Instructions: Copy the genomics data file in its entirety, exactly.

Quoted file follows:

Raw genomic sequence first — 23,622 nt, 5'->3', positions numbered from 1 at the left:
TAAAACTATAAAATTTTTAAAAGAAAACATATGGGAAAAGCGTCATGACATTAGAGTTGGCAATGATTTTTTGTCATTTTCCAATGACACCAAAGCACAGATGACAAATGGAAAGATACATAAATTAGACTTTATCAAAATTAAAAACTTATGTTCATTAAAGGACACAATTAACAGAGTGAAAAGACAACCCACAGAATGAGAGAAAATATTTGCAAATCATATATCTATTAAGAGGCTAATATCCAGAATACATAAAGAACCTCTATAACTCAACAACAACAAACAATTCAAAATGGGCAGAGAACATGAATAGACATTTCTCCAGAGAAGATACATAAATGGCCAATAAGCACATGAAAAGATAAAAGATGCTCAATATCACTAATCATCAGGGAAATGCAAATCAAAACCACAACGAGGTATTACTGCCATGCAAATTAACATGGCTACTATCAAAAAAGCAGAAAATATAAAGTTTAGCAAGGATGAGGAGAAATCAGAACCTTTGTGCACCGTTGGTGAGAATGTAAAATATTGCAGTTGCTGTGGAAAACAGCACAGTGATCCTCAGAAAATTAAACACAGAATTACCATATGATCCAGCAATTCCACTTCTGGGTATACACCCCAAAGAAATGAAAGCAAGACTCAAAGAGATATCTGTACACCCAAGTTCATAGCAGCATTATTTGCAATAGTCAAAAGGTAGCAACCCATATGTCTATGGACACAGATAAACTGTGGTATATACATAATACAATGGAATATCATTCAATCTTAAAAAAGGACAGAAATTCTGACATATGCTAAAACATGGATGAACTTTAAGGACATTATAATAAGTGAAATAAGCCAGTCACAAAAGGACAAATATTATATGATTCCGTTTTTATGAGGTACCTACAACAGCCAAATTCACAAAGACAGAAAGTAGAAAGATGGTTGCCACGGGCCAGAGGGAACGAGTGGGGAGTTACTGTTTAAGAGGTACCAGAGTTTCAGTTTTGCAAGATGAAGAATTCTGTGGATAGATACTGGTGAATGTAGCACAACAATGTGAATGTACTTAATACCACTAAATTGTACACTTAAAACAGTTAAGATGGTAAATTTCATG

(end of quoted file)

Raw genomic sequence first — 23,622 nt, 5'->3', positions numbered from 1 at the left:
TAAAACTATAAAATTTTTAAAAGAAAACATATGGGAAAAGCGTCATGACATTAGAGTTGGCAATGATTTTTTGTCATTTTCCAATGACACCAAAGCACAGATGACAAATGGAAAGATACATAAATTAGACTTTATCAAAATTAAAAACTTATGTTCATTAAAGGACACAATTAACAGAGTGAAAAGACAACCCACAGAATGAGAGAAAATATTTGCAAATCATATATCTATTAAGAGGCTAATATCCAGAATACATAAAGAACCTCTATAACTCAACAACAACAAACAATTCAAAATGGGCAGAGAACATGAATAGACATTTCTCCAGAGAAGATACATAAATGGCCAATAAGCACATGAAAAGATAAAAGATGCTCAATATCACTAATCATCAGGGAAATGCAAATCAAAACCACAACGAGGTATTACTGCCATGCAAATTAACATGGCTACTATCAAAAAAGCAGAAAATATAAAGTTTAGCAAGGATGAGGAGAAATCAGAACCTTTGTGCACCGTTGGTGAGAATGTAAAATATTGCAGTTGCTGTGGAAAACAGCACAGTGATCCTCAGAAAATTAAACACAGAATTACCATATGATCCAGCAATTCCACTTCTGGGTATACACCCCAAAGAAATGAAAGCAAGACTCAAAGAGATATCTGTACACCCAAGTTCATAGCAGCATTATTTGCAATAGTCAAAAGGTAGCAACCCATATGTCTATGGACACAGATAAACTGTGGTATATACATAATACAATGGAATATCATTCAATCTTAAAAAAGGACAGAAATTCTGACATATGCTAAAACATGGATGAACTTTAAGGACATTATAATAAGTGAAATAAGCCAGTCACAAAAGGACAAATATTATATGATTCCGTTTTTATGAGGTACCTACAACAGCCAAATTCACAAAGACAGAAAGTAGAAAGATGGTTGCCACGGGCCAGAGGGAACGAGTGGGGAGTTACTGTTTAAGAGGTACCAGAGTTTCAGTTTTGCAAGATGAAGAATTCTGTGGATAGATACTGGTGAATGTAGCACAACAATGTGAATGTACTTAATACCACTAAATTGTACACTTAAAACAGTTAAGATGGTAAATTTCATG